Hard Lessons Learned as Chinese Companies Embrace Social Responsibility

Date

October 12, 2018

4 min read

This article was originally featured on Caixin Global here.

An exciting business trend is emerging in China as corporate enterprises strike a balance between pursuing profits and embracing social responsibility.

Reflecting the trend’s growth is the widening inclusion of Environmental, Social and Governance (ESG) reports as part of the annual financial statements filed by China’s publicly listed enterprises. According to the corporate social responsibility tracker Rankins CSR Ratings, altogether 852 A-share-listed enterprises have issued the reports so far this year, up from 371 a decade ago.

The late Peter F. Drunker, an author and management guru who laid the philosophical groundwork for the modern corporation, once wrote that every enterprise has a part to play as an intrinsic member of society. Since the late 20th century, enterprises have been slowly accepting this truism and realizing that each community in which they operate is an important stakeholder. This is a lesson that some Chinese enterprises have been slow to learn, as a few recent incidents have shown.

China’s car-hailing giant Didi found itself in a social responsibility maelstrom recently after murders and rapes linked to Didi drivers. These incidents exposed problems with the company’s social networking product, an industry gray area for driver certifications, a chaotic customer service system, and a weak safety and risk management mechanism.

Eventually, Didi CEO Chen Wei and President Liu Qing apologized and promised to re-evaluate the company’s strategy for building long-term value. They said business growth and profits would no longer be the highest priorities, nor would measuring corporate development be solely dependent on scale and growth. Instead, they said security would become a key performance indicator, and that resources would be organized to focus on safety and customer service.

The need to regard the community as a company stakeholder also recently dawned on executives at Pinduoduo (Nasdaq: PDD), a social e-commerce platform operator. Just one week after the company’s IPO, its stock price plunged against the backdrop of short-selling, class-action lawsuits and a public relations crisis.

Pinduoduo apparently underestimated the power of intellectual property rights protection, the rise of consumer awareness, and the Chinese government’s determination to crack down on counterfeit goods.

Each of these incidents reveals the strategic importance of corporate social responsibility. Like companies around the world, Chinese enterprises have gradually awakened to the fact that social missions should be integrated into strategic plans. Social responsibility must be considered within the scope of every business strategy.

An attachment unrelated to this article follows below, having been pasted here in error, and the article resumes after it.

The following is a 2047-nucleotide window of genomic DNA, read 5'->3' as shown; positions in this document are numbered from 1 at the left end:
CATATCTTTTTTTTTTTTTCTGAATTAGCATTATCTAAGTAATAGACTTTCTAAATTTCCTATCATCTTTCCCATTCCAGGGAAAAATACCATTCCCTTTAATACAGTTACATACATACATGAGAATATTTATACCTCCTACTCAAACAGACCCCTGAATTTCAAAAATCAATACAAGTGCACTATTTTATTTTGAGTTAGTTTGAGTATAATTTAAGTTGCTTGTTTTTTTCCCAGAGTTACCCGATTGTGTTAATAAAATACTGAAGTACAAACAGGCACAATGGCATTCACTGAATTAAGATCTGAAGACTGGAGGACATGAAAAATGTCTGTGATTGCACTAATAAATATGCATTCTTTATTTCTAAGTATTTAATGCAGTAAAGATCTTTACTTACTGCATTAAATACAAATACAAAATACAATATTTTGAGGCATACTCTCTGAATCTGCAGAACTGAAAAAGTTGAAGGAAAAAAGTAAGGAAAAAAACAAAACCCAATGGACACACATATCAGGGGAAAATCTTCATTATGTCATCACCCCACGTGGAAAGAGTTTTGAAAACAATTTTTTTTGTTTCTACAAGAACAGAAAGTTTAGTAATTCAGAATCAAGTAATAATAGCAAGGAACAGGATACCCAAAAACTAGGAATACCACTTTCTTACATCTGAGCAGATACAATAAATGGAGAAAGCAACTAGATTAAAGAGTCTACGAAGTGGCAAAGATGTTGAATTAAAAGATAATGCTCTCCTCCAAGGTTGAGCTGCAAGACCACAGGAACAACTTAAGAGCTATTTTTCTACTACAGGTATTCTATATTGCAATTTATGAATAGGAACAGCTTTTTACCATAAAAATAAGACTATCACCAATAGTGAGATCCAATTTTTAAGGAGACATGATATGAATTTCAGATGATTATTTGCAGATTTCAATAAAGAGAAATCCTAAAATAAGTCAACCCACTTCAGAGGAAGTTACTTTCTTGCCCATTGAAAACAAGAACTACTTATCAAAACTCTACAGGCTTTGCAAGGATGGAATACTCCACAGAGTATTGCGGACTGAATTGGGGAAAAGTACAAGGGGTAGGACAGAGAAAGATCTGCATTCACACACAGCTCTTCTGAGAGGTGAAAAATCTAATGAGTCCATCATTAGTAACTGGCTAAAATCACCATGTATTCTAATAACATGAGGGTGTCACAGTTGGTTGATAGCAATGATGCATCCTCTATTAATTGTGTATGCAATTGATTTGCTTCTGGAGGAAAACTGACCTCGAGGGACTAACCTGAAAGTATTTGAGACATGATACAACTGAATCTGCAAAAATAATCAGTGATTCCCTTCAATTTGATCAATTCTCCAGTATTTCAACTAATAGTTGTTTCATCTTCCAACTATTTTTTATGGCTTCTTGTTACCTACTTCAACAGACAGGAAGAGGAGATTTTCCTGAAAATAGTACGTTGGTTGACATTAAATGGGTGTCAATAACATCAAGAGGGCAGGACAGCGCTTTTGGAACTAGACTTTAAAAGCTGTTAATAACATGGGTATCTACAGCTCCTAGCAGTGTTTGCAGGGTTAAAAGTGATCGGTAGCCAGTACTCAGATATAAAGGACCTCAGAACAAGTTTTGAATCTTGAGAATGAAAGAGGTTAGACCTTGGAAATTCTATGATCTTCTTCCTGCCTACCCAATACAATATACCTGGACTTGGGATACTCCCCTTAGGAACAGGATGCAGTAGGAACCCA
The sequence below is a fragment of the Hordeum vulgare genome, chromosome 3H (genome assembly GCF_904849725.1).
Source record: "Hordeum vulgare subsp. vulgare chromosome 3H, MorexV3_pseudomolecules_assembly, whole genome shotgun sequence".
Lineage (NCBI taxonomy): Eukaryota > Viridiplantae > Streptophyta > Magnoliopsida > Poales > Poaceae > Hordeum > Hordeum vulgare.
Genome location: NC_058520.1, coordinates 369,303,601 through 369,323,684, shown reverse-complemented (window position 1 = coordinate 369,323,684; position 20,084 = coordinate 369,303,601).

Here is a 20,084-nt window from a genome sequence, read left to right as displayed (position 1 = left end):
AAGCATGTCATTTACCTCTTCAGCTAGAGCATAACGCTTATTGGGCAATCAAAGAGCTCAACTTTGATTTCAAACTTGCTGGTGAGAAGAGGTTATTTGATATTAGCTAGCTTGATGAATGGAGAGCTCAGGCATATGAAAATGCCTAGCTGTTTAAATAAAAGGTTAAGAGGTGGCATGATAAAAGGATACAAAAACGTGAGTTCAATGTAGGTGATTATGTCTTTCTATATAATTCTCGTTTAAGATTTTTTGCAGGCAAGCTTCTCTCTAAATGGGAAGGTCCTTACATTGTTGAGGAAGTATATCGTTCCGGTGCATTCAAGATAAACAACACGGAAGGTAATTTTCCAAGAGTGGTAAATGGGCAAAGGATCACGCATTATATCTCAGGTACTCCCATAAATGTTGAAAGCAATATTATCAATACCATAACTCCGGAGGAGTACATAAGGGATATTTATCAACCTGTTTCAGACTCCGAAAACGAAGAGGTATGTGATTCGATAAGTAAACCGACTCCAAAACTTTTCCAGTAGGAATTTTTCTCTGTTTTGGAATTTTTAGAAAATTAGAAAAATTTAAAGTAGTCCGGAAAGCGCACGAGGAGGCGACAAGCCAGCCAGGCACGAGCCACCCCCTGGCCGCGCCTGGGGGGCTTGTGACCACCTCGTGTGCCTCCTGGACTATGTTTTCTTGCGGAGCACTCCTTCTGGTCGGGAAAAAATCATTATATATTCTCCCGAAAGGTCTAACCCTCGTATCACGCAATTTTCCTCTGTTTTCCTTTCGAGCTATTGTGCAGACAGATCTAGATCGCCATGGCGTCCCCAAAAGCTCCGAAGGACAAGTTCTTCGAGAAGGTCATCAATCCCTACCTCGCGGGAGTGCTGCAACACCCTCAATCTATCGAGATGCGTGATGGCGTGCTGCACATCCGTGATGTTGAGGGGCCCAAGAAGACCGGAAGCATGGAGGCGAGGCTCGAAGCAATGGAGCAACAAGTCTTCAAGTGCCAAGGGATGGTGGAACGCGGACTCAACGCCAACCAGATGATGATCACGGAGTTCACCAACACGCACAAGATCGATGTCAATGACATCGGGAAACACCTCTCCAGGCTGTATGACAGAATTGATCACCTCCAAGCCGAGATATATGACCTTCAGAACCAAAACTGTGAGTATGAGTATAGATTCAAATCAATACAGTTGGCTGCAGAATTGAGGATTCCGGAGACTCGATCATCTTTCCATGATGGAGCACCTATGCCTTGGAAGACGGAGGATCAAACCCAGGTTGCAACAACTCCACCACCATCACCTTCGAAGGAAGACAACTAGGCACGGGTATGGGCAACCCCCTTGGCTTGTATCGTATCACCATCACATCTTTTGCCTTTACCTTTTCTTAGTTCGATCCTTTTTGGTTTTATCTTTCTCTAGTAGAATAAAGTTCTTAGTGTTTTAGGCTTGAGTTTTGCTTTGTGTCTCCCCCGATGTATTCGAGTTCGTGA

Today, amid complex social and civil society issues, as well as conventional business model disruptions fueled by internet-related technology, Chinese enterprises are closer than ever to the communities in which they operate and society as a whole.

Chinese executives and entrepreneurs eager to embrace socially responsible strategies in their business operations would be wise to follow the three “usefulness” steps spelled out in the Analects of Confucius. A gentleman should first “修己以敬,” then “修己以安人,” and eventually “修己以安百姓,” according to Confucius. That means a gentleman should first be useful to a business, then apply himself to community, and finally to society as a whole. These three steps of Confucius may also apply to running a business.

At the Salzburg Conference, Trudy will be sharing how her company, Zhifei Consultancy, always incorporates social impact into communications strategy for their clients and defines solution for social impact in alignment with the business strategy.

Finally, I would argue that social responsibility must be properly managed and that social goals, like business objectives, should be pursued with a sound strategy, an implementation plan and Key Performance Indicators.

Of course, few executives want or find it necessary to articulate a business activity’s or business operation’s social benefits. Neither do they generally want to quantify a company’s social impact. But if just one executive reads this article and starts to conscientiously think about strategically combining social and business goals, then half of this article’s objective will have been achieved.


About Author
Trudy Wang
Trudy Wang Managing Director Zhifei Consultancy

Trudy Wang is the Managing Director of Zhifei Consultancy, an impact communications strategic advisory firm founded in 2015 that helps clients communicate their brands more powerfully and make communications connected to business goals. Trudy has over 12 years of experience in financial journalism, corporate communications, and public relations, in combined with a sound and solid understanding of the China marketplace and the business world. Prior to that, she was a Senior Consultant at Ogilvy Public Relations, Shanghai office. In her earlier career, she had worked seven years as an investigative reporter at China’s most influential economics news journal, Caijing Magazine. Her reporting covered a broad spectrum of fields and topics including trade, investment, mergers and acquisitions, antitrust issues, intellectual property rights, and financial fraud.

Trudy holds a Master’s degree in East Asian Area Studies from the University of Southern California. She also holds an International Certificate in Investor Relations (ICIR) granted by the Investor Relations Society. A Shanghai native, she speaks Mandarin as well as excellent English and fluent Japanese.